Brian Meredith – UBS

Great, thank you.

David Greenfield

Okay.

John Charman

Thanks, Brian.

Operator

Our next question is from Keith Alexander of JPMorgan. Please go ahead.

Keith Alexander – JPMorgan

Hi, good morning and happy birthday.

John Charman

Good morning.

Keith Alexander – JPMorgan

I just wondered if you could talk briefly about how much of the increase in the acquisition expense ratio was driven by the higher retentions.

David Greenfield

Yes. Again, you are into the details. It will take a minute to get the numbers out. But it's a fair amount. I mean, we had some other adjustments – I think I mentioned in my remarks, with regard to commissions and things which are typical. But give me a minute and I'll come back.

John Charman

On a general point, we are still holding our own. There is a lot of noise contingent commissions and naturally, brokers are pushing hard on commissions as they always have done historically. But we take everything on a case-by-case basis and we debate with the broker an appropriate level of commission. And so from an overall point of view, I am pretty comfortable about performance in terms of the acquisition costs we are paying for the business we are writing.

Keith Alexander – JPMorgan

Okay. Well then, while David is looking into that a bit further, I will move over to catastrophe losses a little bit. Is there any change to your worst-case loss view for the Chilean earthquake? And also the loss that you reported on the Deepwater Horizon in the quarter, was that gross or net?

John Charman

Yes, let me – I didn't catch what you said about Chile. But let me deal with the Deepwater loss first. We – at the end of the first quarter, I said that our gross loss was around $56 million. And don't forget, we were very quickly out of the bag in terms of the loss had only just occurred at the end of the first quarter, and our net loss was $9 million.

What we have done at the end of the second quarter is really just taken a little bit more of a conservative position on the liabilities that we write to Transocean, which I still don't believe – if you look at it on a pure coverage basis, I think – I'm still of the opinion that the insurance loss coverage will not be as great as people are talking about. There is so much litigation around this particular loss.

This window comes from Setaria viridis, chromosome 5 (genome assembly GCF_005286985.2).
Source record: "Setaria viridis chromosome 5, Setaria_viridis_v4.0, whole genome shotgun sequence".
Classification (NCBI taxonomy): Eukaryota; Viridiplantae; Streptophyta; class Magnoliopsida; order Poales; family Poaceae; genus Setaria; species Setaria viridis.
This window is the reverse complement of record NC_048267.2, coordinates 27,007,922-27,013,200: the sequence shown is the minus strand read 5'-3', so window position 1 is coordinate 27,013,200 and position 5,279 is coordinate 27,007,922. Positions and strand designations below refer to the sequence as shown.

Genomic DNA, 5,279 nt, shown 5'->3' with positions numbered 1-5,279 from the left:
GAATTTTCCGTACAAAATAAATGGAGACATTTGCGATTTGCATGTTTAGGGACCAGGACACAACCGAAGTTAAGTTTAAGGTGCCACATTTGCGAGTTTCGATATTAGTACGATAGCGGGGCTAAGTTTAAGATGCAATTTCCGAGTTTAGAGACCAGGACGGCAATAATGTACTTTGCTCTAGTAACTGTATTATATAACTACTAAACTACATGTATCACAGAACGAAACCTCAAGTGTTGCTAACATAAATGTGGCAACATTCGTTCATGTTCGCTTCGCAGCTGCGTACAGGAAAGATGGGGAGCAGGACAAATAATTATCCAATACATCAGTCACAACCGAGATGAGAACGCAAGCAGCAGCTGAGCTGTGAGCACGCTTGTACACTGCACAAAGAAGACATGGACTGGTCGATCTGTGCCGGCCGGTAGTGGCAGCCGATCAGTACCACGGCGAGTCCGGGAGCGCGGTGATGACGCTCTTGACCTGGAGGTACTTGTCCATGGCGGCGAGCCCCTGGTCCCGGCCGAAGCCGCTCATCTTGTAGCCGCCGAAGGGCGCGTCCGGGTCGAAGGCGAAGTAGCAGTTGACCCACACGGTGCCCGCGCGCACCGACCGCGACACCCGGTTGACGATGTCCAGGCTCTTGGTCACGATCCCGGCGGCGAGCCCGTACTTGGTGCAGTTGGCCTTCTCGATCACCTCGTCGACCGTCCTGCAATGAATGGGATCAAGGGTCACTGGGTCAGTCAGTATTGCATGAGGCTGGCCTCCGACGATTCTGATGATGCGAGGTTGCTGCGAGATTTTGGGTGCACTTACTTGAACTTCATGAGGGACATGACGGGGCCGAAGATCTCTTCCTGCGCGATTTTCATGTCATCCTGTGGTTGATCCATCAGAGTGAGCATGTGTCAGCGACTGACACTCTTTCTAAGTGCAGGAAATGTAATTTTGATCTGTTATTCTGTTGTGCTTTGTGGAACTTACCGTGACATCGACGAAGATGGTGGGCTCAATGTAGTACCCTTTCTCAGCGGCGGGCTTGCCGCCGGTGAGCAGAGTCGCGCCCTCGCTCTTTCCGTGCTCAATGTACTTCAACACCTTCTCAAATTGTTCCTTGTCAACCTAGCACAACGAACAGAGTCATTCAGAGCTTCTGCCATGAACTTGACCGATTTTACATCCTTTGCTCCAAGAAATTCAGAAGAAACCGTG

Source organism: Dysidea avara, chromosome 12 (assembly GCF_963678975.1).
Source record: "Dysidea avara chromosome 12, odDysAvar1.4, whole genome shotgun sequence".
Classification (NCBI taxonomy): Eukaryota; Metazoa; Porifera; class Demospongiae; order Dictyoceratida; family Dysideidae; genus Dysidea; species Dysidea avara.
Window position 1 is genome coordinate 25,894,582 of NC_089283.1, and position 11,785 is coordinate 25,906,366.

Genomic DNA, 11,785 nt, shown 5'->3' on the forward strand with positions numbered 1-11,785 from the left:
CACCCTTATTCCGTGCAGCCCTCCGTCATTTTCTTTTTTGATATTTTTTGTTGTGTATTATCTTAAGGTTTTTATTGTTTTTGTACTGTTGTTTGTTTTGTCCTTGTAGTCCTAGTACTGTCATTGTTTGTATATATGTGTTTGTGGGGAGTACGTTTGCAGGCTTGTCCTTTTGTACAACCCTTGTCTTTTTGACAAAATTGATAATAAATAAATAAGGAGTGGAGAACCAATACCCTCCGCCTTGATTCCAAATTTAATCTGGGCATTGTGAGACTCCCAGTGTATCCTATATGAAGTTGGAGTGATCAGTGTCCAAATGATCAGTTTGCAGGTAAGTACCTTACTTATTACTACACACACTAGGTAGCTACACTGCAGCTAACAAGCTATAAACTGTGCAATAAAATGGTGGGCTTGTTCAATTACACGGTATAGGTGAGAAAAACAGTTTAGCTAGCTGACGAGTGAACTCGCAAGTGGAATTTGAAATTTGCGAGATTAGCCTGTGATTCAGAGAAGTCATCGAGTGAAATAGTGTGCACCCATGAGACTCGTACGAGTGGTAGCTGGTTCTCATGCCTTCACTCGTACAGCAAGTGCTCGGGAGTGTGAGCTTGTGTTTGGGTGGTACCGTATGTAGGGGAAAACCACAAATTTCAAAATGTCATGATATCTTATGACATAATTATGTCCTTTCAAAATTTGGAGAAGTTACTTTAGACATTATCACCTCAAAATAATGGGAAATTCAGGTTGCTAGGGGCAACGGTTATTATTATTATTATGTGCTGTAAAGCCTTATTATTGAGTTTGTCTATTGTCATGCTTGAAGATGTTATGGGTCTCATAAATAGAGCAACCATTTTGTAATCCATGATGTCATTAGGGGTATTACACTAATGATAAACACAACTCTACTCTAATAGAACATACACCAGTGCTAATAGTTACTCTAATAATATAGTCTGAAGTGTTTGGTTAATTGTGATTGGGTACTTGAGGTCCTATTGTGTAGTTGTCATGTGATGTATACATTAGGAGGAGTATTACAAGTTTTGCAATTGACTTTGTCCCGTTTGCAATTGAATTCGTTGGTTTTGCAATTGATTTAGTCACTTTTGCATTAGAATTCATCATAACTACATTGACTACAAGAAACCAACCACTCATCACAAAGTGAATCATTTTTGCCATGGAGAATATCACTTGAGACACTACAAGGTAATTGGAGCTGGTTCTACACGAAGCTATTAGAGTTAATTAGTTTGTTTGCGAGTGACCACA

And my personal view from the very beginning is that I think it will be BP that will carry the majority of the burden. And the leakage into people like Transocean, as well as people like Halliburton who cemented the well, as well as Cameron Drilling that did the blowout preventer will not be substantial. But we believe that we have capped our direct exposure gross now. We may see inevitably some small reinsurance claims creep in, in addition to this. But that will be absorbed within our loss base, because as we have said earlier, we are not marine treaty underwriter – reinsurance underwriters. We avoided writing energy reinsurance contracts over the last – well, throughout our history.

Did I answer all your questions?

Keith Alexander – JPMorgan

Yes, I think that's fair.

John Charman

Chile – on the Chile loss – sorry, forgive me, we are right at the high end of our worse case estimate, we are pretty close to it. And I think the detailed analysis we have gone through now – as I said, the real big issue for us at the end of the first quarter was really getting information out of the international programs and they were the last people really in the line to be able to get a fix on what their losses were going to be. So we are pretty comfortable now about our numbers.

Keith Alexander – JPMorgan

Okay, great. That is helpful.

John Charman

David is just coming back I think.

David Greenfield

Well, Keith, just to come back on your question, just looking at the numbers, because there is obviously, as I said, some noise in there with commission adjustments and things. So if you take the pieces of this, the changes in the reinsurance program which were implemented during the quarter, adjustments to the commissions, profit commissions, that occurred that don't occur regularly, if you will, the way I would look at it going forward is we will probably be flattish to maybe down slightly in the future quarters on the overall acquisition ratio as the full effect of the changes in the ceded program come in to the calculation and the adjustments move out of the calculation.

Keith Alexander – JPMorgan

Okay, that's helpful. Just one last question. In terms of the change – decrease in the reinsurance premiums, how much of that was due to shifting renewal dates? And maybe if you could, break it down by shift from 2Q to 1Q and then 2Q to 3Q as well?

David Greenfield

Yes. I don't – we don't have – I don't have the actual details of all the reinsurance renewals that occurred in the quarter, Keith, in front of me. I mean, it's a – I think if you focus on the first six months were the premiums were really slightly –

John Charman

Yes, pretty flat to up a bit.

David Greenfield

Yes.

John Charman

And there is a lot of movement going on. And so I wouldn't get fussed by it.

David Greenfield

Yes.

Keith Alexander – JPMorgan

All right, great. Thank you.

John Charman

Thank you.

Operator